Dearmont, Spradling & Dalton for respondents.

(1) The facts in this case disclose that the father and his deceased son were the wage earners of the family; that the claimants and the deceased lived in a common household, and ate at the same table; and that the contributions made by the deceased went into the regular family fund, which was drawn upon whenever necessity required. Under these facts the claimants were dependents of the deceased. Subsec. (d), Sec. 3319, R. S. 1929; Sweeny v. Sweeny Tire Store Co., 49 S.W.2d 208; Schmelzle v. Ste. Genevieve Lime & Quarry Co., 37 S.W.2d 485; Rasor v. Marshall Hall, 25 S.W.2d 507. (2) Under the statute and the adjudicated cases in this State, the claimants were entitled to the full amount of the award under the statute. Schmelzle v. Ste. Genevieve Lime & Quarry Co., 37 S.W.2d 486; Sweeny v. Sweeny Tire Store Co., 49 S.W.2d 208; Clingan v. Carthage Ice & C. S. Co., 25 S.W.2d 1086; Triola v. Western Union Telegraph Co., 25 S.W.2d 519. (3) The award of the commission was based upon a finding of fact adequately supported by the record. Such a finding has the force and effect of a jury verdict and is conclusive and binding upon the courts on appeal. In determining the sufficiency of the evidence to sustain the finding of facts by the commission, the appellate court will look only to the evidence which is most favorable, adding thereto all reasonable inferences of fact to be drawn therefrom to support such finding, and will disregard all opposing evidence as is done in passing on a demurrer to the evidence in ordinary civil actions. Bise v. Tarlton, 35 S.W.2d 993; Keithley v. Woods Bros. Const. Co., 56 S.W.2d 632; Tassi v. Haase & Sons Fish Co., 56 S.W.2d 797; Moran v. Edward Peterson Const. Co., 56 S.W.2d 809; Taylor v. City Ice & Fuel Co., 56 S.W.2d 812; Bender v. Midwest Pipe & Supply Co., 57 S.W. 707; De Moss v. Evens & Howard Fire Brick Co., 57 S.W.2d 720; Miliato v. Jack Rabbit Candy Co., 54 S.W.2d 779; Kasper v. Liberty Foundry Co., 54 S.W.2d 1002; Morris v. Dexter Mfg. Co., 40 S.W.2d 750.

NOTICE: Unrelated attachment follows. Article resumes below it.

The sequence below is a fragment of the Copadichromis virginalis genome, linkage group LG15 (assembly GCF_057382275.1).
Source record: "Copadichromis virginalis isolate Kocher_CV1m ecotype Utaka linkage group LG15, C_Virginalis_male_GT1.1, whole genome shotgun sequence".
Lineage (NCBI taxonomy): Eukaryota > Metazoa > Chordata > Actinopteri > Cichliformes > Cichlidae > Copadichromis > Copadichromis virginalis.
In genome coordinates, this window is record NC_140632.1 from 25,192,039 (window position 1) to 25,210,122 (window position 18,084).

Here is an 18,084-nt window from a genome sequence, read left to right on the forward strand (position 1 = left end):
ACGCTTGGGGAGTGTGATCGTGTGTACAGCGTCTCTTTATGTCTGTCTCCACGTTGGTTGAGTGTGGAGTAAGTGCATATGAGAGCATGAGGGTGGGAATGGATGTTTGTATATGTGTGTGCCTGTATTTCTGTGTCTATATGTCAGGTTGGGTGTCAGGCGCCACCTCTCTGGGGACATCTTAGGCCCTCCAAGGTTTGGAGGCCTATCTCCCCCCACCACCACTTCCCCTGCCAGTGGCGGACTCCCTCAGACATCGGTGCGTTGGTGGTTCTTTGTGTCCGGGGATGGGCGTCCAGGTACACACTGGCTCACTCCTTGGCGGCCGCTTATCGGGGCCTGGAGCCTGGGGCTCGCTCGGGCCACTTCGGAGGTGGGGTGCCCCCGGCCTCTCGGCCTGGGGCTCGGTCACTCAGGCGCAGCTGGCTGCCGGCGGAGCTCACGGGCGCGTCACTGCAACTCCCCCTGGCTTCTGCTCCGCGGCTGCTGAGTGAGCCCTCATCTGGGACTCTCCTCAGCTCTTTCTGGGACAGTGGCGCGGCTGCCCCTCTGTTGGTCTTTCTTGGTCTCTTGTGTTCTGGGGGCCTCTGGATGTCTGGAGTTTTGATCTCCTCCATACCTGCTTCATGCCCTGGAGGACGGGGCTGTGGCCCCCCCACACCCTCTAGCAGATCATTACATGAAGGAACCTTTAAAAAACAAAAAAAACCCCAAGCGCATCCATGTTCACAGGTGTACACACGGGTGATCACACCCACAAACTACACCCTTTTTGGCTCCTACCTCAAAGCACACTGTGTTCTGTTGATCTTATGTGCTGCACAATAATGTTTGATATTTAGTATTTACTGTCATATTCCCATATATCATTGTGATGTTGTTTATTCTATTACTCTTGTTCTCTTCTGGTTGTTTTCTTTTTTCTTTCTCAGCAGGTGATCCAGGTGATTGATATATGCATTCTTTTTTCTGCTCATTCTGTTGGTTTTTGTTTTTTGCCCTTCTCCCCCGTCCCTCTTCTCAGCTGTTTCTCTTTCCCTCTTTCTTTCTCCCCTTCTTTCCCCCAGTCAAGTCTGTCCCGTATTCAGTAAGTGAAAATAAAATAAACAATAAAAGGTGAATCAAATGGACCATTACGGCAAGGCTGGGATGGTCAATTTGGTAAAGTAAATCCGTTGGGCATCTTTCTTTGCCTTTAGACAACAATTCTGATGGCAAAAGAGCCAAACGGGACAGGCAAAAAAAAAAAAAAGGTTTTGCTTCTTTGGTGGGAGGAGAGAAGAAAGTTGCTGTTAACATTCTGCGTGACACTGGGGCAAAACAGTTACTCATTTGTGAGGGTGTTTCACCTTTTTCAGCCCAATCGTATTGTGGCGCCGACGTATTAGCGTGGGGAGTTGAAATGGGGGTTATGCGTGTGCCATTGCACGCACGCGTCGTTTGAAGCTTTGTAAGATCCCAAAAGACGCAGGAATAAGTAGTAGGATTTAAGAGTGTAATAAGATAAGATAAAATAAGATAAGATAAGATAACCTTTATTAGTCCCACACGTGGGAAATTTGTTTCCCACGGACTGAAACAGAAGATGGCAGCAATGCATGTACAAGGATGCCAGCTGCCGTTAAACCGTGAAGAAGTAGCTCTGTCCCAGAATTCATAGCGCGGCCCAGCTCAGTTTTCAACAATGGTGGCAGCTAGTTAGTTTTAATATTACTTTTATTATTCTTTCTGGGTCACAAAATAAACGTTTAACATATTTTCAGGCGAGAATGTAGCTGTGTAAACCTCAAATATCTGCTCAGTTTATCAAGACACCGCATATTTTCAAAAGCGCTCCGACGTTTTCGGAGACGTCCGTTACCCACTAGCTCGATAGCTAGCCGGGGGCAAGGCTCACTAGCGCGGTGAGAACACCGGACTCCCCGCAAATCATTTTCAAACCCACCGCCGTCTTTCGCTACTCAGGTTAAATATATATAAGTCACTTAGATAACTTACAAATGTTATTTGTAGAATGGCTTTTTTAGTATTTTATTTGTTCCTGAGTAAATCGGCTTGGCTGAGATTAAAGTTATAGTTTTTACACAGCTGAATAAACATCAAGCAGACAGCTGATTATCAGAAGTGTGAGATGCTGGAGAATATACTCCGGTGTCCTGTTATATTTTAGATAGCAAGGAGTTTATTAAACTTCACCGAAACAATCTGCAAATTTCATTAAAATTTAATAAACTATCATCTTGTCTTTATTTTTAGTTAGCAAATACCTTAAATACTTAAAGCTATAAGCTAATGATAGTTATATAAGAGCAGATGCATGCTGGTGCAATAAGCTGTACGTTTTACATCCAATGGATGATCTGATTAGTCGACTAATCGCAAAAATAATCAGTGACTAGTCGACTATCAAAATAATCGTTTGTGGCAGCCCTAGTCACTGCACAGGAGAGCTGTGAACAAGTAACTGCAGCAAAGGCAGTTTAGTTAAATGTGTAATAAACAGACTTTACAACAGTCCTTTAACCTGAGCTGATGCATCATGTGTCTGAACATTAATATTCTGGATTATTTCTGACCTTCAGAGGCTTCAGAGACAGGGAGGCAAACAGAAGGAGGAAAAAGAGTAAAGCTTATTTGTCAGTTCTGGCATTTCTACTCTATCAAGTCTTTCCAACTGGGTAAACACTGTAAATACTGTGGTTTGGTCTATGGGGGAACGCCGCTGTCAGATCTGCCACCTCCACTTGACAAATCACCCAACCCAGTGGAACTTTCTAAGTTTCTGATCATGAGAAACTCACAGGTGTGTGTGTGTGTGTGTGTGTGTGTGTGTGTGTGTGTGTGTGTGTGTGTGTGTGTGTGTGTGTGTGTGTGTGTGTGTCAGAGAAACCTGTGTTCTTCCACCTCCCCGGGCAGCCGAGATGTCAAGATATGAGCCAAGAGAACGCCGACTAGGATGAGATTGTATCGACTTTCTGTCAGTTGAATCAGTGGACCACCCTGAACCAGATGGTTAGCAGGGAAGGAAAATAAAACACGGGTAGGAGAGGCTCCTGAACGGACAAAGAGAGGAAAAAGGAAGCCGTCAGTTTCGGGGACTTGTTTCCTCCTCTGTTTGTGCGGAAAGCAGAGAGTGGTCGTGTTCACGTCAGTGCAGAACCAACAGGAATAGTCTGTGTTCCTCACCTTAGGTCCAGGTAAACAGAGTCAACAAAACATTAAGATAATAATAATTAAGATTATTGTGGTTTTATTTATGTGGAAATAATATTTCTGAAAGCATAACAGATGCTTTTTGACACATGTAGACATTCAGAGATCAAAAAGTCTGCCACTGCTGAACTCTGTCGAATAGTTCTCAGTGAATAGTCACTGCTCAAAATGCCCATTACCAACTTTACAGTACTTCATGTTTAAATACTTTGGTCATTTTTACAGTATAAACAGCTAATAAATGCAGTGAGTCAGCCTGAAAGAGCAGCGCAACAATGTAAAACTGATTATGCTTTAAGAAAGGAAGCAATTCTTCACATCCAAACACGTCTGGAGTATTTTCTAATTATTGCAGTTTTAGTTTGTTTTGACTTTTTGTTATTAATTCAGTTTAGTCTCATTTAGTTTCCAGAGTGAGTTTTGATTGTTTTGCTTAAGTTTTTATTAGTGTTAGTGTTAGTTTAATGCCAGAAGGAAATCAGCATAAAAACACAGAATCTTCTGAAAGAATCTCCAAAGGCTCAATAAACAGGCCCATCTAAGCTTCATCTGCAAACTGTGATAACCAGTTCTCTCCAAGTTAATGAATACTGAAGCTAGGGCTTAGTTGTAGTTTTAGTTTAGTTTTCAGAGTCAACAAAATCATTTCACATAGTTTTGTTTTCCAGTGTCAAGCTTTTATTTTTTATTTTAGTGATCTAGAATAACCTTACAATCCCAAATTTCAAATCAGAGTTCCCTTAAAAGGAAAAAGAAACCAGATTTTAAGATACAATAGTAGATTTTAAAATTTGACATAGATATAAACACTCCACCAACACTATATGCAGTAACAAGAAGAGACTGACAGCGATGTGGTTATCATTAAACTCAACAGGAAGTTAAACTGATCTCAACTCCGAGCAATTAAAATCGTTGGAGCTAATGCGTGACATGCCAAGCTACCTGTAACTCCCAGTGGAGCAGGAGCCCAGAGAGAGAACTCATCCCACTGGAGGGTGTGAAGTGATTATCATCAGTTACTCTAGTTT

Ferguson, C. Hyde and Bradley, CC., concur.

OPINION
FERGUSON

This is an appeal from the judgment of the Circuit Court of Cape Girardeau County affirming an award of the Workmen's Compensation Commission in favor of respondents, Fred Elihinger and Lonie Elihinger, parents of Arnold Elihinger, deceased, who was, at the time of the injury which resulted in his death, employed by appellant Wolf House Furnishing Company a subsidiary branch of the Lincoln Home Furnishers. It was stipulated and agreed that on September 9, 1932, Arnold Elihinger sustained an injury "by accident arising out of, and in the course of, his employment" by the Wolf Company; that "both the employer and employee, were operating under the Workmen's Compensation Law;" that "all liability under such law is covered by the Consolidated Underwriters Insurance Company" also an appellant here; that the deceased employee "died October 20, 1932, as result of the injury sustained in the accident of September 9, 1932;" that "the employee had worked for" the Wolf Company "for a period of 25 5/7 weeks preceding this accident and received wages at the rate of $ 15 per week during that period;" that if an award be made in favor of the claimant parents "the average weekly wage may be computed at $ 15;" and that the "insurer paid as compensation to the deceased employee before his death the sum of $ 48.05," and paid $ 150 as funeral expenses. As stated the claim was filed by the father and mother of the deceased employee.